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Mayor’s name worth 52 cans of Spam

By Tim Ruzek

truzek@postbulletin.com

Spam is adored in Hawaii, but one particular can of the Austin-made luncheon meat will be an especially hot item there this summer.

The person who finds a Spam can autographed by Austin Mayor Tom Stiehm in a supermarket in Honolulu will get one year’s worth of Spam, or about one can a week.

Stiehm put his signature on the can more than a week ago at city hall when a reporter and camera operator from a Fox news station in Honolulu traveled overseas solely to check out Spamtown USA.

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"They had me autograph a can of Spam, and then they put it in a briefcase with locks on it," Stiehm said Monday.

Then the TV reporter’s wrist was handcuffed to the locked briefcase, and he was escorted away by two Austin police officers "because it’s such a valuable can," Stiehm said.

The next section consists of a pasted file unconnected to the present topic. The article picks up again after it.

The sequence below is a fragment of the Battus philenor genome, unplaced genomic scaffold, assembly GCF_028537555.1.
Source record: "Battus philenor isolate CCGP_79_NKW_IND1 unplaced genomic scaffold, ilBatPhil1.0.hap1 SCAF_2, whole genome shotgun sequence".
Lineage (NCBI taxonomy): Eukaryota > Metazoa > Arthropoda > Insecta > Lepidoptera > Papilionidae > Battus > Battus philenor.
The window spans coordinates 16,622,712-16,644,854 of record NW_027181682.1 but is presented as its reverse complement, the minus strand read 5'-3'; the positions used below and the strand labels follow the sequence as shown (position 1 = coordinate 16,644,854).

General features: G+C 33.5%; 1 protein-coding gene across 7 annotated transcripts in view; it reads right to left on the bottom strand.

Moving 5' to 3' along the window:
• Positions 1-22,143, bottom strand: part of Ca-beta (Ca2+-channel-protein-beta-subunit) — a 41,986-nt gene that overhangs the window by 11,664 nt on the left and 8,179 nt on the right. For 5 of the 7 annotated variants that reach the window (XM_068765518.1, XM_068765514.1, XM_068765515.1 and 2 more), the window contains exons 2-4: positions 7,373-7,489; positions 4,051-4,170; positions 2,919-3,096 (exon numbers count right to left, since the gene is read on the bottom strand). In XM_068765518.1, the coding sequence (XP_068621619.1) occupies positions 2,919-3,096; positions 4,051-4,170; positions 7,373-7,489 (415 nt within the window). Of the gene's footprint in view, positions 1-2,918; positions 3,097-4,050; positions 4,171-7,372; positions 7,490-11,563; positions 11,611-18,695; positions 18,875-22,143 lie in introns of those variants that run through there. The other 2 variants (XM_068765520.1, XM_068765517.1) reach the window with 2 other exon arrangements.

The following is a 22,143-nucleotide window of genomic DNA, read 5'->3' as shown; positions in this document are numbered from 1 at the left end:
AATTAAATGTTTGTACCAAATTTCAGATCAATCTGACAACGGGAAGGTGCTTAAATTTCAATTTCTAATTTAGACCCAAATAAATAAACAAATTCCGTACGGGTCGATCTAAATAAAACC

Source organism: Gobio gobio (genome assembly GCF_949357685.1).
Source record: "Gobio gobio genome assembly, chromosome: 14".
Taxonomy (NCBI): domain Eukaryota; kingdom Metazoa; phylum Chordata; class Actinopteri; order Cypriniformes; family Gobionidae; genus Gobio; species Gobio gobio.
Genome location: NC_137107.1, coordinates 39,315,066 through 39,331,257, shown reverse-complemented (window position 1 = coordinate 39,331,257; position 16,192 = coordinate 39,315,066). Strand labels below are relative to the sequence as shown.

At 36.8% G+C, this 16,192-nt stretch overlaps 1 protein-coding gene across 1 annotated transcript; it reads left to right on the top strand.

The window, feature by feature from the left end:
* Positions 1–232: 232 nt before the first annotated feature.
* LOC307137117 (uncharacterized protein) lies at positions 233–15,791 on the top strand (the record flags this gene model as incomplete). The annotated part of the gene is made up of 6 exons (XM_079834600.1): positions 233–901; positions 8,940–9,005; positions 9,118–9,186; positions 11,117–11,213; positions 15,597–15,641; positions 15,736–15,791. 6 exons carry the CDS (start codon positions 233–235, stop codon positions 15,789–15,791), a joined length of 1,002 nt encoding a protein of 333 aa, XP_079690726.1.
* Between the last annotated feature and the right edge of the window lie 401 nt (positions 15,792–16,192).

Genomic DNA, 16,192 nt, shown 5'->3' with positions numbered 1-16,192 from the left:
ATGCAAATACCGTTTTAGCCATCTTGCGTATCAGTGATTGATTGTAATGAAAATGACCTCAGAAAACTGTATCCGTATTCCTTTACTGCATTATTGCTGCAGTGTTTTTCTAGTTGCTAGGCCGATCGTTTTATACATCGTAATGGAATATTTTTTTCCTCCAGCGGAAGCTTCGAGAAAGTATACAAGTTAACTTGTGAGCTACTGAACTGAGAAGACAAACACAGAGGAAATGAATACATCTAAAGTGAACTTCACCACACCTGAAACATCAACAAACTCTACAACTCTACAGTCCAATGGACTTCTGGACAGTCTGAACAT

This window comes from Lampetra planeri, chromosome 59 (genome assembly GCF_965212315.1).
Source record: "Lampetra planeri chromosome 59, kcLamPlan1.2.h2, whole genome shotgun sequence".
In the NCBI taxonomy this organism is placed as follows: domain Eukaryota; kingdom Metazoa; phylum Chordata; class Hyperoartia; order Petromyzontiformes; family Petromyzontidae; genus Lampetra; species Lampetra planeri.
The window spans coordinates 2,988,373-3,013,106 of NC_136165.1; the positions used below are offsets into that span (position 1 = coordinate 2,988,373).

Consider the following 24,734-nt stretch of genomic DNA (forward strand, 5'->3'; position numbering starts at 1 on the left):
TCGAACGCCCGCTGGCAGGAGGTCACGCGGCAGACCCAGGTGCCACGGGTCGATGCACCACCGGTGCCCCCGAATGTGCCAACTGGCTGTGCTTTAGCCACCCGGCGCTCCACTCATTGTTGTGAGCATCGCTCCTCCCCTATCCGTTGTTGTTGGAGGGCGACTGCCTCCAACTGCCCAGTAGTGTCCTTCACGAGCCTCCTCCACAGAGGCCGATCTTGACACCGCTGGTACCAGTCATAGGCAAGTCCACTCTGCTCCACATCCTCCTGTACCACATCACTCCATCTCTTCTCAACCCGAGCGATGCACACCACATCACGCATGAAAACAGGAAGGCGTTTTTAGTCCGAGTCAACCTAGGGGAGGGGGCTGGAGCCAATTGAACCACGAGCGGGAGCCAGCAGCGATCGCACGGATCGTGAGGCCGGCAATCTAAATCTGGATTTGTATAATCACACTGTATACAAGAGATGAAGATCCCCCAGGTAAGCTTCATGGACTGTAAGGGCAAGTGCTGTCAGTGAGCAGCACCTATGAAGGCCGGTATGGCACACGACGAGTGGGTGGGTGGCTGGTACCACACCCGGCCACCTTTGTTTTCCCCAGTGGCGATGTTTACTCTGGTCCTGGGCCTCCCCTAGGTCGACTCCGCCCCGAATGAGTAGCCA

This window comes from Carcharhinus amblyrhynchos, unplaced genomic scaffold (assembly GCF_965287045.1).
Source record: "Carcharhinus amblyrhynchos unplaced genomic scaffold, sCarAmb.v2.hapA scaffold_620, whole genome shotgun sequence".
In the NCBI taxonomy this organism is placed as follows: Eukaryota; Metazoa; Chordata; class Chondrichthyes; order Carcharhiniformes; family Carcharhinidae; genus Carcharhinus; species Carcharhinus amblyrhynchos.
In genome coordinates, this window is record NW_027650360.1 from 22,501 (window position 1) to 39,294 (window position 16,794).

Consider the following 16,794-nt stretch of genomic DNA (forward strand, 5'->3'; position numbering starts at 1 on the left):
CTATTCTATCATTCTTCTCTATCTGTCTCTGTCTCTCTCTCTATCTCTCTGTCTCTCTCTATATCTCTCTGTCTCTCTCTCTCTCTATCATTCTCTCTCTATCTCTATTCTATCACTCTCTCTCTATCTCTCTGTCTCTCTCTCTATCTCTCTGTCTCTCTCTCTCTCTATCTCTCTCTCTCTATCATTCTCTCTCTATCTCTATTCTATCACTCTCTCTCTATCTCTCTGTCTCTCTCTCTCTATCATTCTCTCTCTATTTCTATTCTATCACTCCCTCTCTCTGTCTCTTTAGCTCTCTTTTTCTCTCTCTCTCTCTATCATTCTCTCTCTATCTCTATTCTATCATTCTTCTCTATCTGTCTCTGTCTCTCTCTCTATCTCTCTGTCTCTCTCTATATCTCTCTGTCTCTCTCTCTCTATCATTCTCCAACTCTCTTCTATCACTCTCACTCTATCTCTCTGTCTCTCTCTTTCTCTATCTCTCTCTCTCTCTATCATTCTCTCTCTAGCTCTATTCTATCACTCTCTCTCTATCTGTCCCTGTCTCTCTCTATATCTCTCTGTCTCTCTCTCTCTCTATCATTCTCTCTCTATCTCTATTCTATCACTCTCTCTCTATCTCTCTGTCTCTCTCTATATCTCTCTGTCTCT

The filming was for a 30-minute program to be aired June 26 in Hawaii that tells about Austin, the city where Spam is made by Hormel Foods Corp., said Manolo Morales, the KHON-TV reporter for the project.

Morales said the program included filming and interviews at Spam Museum and the nearby Jerry’s Other Place restaurant, where Spam is served.

Hawaiians eat Spam daily, Morales said. That includes children picking up a convenience-store breakfast of Spam, rice and seaweed on their way to school.

Burger King last month started offering a Spam Platter in Hawaii, joining McDonald’s as the second national fast-food chain to sell Spam on its menu in the island state.

Morales said he was surprised to find that not everyone in the birthplace of Spam is crazy about the canned meat.

Stiehm found the TV crew to be focused on telling about the product’s qualities.

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"It was just a real positive thing on Austin," he said.

From what the TV crew was saying, Austin sounds "almost like a mythical place" in Hawaii, Stiehm said.

They also took the subject of Spam seriously.

"We kid around about it, but they don’t," Stiehm said. "They like it. They said, ‘We’re nuts for Spam.’"

Stiehm said that Spam makes Austin well-known and seems to be "kind of our trademark." He’s hoping to air the TV program on a cable public-access channel after getting a copy.

As for the Spamtown USA mayor’s thoughts on eating the canned meat, Stiehm said he likes Spam "as long as you’re creative with it."

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